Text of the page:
I would think with your load that 6 batteries and maybe as few as 120-200 watts of solar would handle your load, BUT I don't know where you are located and how you use our boat. When it comes to solar, more is merrier but it's also more expensive, and you have to draw the line somewhere.
A panel rated at 120 watts will in theory give you 10 amps of power but you'll rarely get this much. A lot depends on latitude, cloud cover, temperature, panel inclination relative to the sun, battery state-of-charge, etc. And just because the sun is up for 12 hrs a day doesn't mean you'll get 12 hrs of EFFECTIVE sun to the collectors. For a clue on how to estimate all this go to http://rredc.nrel.gov/solar/codes_algs/PVWATTS/.
Anyway, if you don't have enough, the batteries may go dead; too much, it'll simply shut down when the batteries are charged. Your call.
Bear in mind if you only use your boat for 3 days a week you don't need enough solar to carry the full load; you just need enough to RECHARGE your batteries over 7 days what you took out in 3. How you recharge the batteries doesn't really matter; you can use solar, a windmill, a gas generator, your engine alternators, or a combination of all of them.
Using the engine alternators only makes sense if you're moving, then it's "free". Running a big engine at fast idle for hours to charge your batteries will get expensive. That's why we have dedicated gensets. If you cruise a lot the alternators can provide a lot of power; if you like to go out to some cove and anchor up for the weekend they don't.
Running ANY gas engine at the dock or at anchor presents a carbon monoxide problem. You have to be careful where you locate your generator (actually it's exhaust) and a carbon monoxide detector is a MUST. Your life depends on it. Then there's the noise factor. The constant buzz of a genset (quiet as some are) can still get irritating, if not to you then other boats in your vicinity.
All the above is about generation. Now about consumption. On your boat with the gas fridge your lights are probably the biggest energy hog. Replace everything you can with fluorescent lights or better yet LEDs. Fluorescents use 1/4 the power of regular bulbs. LED's are better yet but still pretty expensive. Lights you rarely use aren't on enough to matter, but lights in the galley and living area can eat up a lot of power. Look into replacing them with something more efficient.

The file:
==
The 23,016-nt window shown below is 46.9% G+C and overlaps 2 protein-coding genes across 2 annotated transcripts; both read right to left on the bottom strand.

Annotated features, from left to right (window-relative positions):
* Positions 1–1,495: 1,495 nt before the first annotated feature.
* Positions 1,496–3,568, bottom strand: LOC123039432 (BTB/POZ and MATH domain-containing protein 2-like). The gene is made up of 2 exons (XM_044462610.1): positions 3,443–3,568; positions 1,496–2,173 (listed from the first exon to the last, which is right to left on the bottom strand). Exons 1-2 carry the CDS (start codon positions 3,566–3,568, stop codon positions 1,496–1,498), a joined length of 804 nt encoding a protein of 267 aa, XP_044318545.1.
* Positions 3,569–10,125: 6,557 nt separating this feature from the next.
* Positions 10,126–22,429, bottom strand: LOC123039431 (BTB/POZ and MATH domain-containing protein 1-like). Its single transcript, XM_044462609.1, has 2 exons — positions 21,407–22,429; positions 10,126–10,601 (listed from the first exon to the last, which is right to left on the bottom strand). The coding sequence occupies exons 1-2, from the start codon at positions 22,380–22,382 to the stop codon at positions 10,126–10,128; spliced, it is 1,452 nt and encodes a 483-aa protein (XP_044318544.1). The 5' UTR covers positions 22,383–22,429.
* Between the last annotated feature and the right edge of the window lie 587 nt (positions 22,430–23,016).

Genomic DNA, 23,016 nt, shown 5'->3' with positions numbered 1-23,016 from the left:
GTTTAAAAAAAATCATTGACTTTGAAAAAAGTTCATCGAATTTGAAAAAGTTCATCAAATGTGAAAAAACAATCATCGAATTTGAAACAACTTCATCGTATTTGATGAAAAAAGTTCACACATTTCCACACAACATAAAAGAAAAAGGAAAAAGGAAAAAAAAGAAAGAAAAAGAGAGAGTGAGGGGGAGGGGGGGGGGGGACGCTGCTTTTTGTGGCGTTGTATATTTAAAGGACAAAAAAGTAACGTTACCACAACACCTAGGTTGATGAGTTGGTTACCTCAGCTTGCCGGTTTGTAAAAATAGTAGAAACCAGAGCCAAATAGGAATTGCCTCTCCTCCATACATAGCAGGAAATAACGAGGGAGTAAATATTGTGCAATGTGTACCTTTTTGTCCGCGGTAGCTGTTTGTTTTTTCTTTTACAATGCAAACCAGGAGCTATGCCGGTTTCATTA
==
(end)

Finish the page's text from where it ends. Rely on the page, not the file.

Pay attention to your instruments. So often I hear about someone going out for the weekend and Sunday morning they get up and everything is dead as an anchor. That should NEVER happen, but only proper power management will prevent it. That's why the battery monitor is so important. A simple voltmeter is NOT enough. IMO the battery monitor should be the FIRST thing you install, it'll help you determine how much you are using, and how/where you can conserve. Then you can size your battery bank. Then you can figure out how much $$$$ solar or other charging capacity you need.
Let's say after all is said and done you figure you use 100 amp-hrs per day. For a three day weekend that's 300 amp hours. You don't want to discharge your batteries more than 50% so you need 600 amp hours of batteries @ 12 volts. That'll work out to 6 golf cart batteries, about 660 amp hours.
You know you won't use the boat for the rest of the week, so you need to recharge at least 43 amp hours per day. Not every day is sunny so let's say 80 amp hrs per day x 12 volts or 960 watt hrs. You go to the site above and discover that for a 1kw array you can get 4 kw-hrs of energy per day. working backwards, 960 watt hrs/4 hrs =240 watts of panels required.
However if you only use 50 amp hours per day you only need 4 batteries and 120 watts of solar. And save some $$$.
She's a tired old barge but she's paid for! http://s71.photobucket.com/alb...p;current=ef324993.pbw
07:39:02 AM by